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Timepiece Education

CASE
CASE

Cases can be made from a variety of materials that include:PlatinumConsidered noble, rare and hardHard to work withStamped as "950"4.5 on Mohs Scale18K GoldYellow, rose and white. K is karat weight24K is purest and softest18K is 75% gold2.5 – 3 on Mohs Scale14K GoldRarely used in Swiss watches585 parts gold3.0 – 3.5 on Mohs ScaleGold PlateRarely used in Swiss watchesGold over base metalWears off over timeStainless SteelMost popularHarder than gold to scratchCan be refinished to original state5.5 – 6 on Mohs ScaleTitaniumLightweight and durable, space-age materialHypoallergenic6.0 on Mohs ScaleCeramicLightweight, man made, space-age materialScratched only by diamond8 – 8.5 on Mohs ScaleTantalumDark, dense, hardHighly resistant to corrosion6.5 on Mohs ScaleTungsten CarbideDense metal-like substanceHigh strength, hard and rigid7.5 on Mohs ScalePVDProcess by which a layer of material is bonded to base metalImproves hardness and wear resistanceDiamond-like Carbon (DLC)Bonded to the base watch metalNearly as hard as natural diamondSlicker than Teflon

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WATCH PARTS
WATCH PARTS

Movement - The engine of the watch. Crown - The mechanism that allows for the winding of the movement and adjustment of functions like date and time. To enhance water resistance, crowns can screw into the case to form a seal against moisture or water.Pusher - Case attachment that controls functions, such as the chronograph or date adjustment.Lugs- Case attachment that allows for a strap or bracelet to be attached to the watch case.Rotor - Oscillating weight that winds an automatic watch when worn.Strap - Commonly a leather or rubber attachment that secures a watch to the wrist. Metal attachments, generally made from stainless steel or gold, are referred to as bracelets.Subdial - A small dial set within the main dial, which is used to display an additional complication such as chronograph readout, seconds, or date.Exhibition Caseback - Fitted with a mineral or sapphire crystal to show movement finishing.Hour Marker - Hour indicator applied or painted on the dial. Case - Holds the movement and protects it from the elements. It can be made from different metals and comes in different shapes.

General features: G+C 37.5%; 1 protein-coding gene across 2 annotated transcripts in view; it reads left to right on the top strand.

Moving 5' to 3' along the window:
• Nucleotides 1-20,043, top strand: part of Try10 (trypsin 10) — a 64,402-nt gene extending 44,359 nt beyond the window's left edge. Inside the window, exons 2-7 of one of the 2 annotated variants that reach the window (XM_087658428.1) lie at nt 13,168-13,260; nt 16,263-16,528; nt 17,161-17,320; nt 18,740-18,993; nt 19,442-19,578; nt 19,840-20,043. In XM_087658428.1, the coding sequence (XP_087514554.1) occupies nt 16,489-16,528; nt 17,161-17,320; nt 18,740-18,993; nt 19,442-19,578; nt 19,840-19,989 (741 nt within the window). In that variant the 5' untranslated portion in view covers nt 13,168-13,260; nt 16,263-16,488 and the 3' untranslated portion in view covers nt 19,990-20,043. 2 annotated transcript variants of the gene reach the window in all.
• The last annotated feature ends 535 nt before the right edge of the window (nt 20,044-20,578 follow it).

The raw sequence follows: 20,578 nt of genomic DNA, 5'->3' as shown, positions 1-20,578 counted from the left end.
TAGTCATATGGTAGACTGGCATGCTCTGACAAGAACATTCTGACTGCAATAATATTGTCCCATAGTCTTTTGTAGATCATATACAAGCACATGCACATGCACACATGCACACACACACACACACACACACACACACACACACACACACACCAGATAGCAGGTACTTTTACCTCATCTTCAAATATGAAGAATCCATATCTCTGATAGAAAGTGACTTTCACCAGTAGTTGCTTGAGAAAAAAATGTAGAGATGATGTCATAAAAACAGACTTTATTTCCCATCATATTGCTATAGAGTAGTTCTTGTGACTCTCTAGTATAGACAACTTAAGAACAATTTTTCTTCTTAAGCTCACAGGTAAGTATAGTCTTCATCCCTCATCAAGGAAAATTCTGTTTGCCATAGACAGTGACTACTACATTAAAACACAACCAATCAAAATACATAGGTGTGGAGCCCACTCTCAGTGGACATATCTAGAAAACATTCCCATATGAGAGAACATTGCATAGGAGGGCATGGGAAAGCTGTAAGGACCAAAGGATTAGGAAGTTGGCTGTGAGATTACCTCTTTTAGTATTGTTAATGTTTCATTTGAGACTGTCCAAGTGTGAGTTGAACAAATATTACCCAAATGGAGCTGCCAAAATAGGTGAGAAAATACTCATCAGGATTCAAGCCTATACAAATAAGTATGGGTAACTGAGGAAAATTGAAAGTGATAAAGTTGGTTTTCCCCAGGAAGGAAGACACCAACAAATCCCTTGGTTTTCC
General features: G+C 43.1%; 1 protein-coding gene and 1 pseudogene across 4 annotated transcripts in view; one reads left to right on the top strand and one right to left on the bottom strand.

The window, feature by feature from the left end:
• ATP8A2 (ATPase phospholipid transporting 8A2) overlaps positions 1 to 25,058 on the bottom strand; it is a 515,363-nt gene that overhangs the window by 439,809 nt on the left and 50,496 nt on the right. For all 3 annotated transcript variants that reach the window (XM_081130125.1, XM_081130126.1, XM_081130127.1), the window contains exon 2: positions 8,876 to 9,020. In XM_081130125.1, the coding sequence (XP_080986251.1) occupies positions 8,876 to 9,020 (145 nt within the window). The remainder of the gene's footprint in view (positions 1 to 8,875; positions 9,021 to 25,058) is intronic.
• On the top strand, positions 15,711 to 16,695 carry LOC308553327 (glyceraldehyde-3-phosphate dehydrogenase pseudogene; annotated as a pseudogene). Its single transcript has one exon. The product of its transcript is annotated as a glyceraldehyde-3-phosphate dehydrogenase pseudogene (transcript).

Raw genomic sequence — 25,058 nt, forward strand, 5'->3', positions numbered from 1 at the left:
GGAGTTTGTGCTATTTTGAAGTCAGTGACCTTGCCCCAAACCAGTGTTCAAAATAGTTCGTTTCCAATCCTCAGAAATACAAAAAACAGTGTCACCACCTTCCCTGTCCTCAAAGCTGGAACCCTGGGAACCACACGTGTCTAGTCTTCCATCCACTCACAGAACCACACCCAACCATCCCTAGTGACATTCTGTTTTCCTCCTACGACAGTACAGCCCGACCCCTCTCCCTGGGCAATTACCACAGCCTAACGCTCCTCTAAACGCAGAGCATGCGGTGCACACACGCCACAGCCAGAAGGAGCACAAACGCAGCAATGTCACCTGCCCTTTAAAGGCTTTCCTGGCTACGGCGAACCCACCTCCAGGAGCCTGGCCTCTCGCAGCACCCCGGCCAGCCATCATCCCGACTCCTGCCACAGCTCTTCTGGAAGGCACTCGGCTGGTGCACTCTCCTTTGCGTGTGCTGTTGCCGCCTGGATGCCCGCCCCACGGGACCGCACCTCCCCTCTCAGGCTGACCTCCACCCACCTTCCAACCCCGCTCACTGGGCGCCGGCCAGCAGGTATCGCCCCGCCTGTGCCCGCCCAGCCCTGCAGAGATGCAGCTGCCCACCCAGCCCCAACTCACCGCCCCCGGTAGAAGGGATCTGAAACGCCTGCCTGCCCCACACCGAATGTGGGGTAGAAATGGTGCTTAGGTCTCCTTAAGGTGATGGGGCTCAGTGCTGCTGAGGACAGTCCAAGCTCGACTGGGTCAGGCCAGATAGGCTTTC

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LUMINOSITY
LUMINOSITY

Many watches have glow-in-the dark hands and hour markers. The substance used for this purpose has evolved over the years. Originally, Radium was used in the 1950’s but was found to be highly radioactive and was replaced with a substance called Tritium. Tritium had much lower levels of radiotoxicity and was considered a much safer alternative to Radium. You can tell if a watch has Radium or Tritium markers because it will have the letter ‘T’ or ‘R’ printed on the dial, usually flanking the country of origin(ex. T-Swiss Made-T, or R-Swiss Made-R). Recently a new substance, Super- LumiNova®, has been introduced, which has no radioactive properties and is three timesas bright as Tritium. It also does not discolor as Tritium does when it ages.

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HANDS
HANDS

There are many different designs used for the hands of the watch. Hands that are a dark navy in color are called “blued steel” hands and are the result of super heating steel until the color changes. This technique was first used by the famous watchmaker Abraham-Louis Breguet in the 19th century to help make the hands more legible.

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  ARDILLON BUCKLE
ARDILLON BUCKLE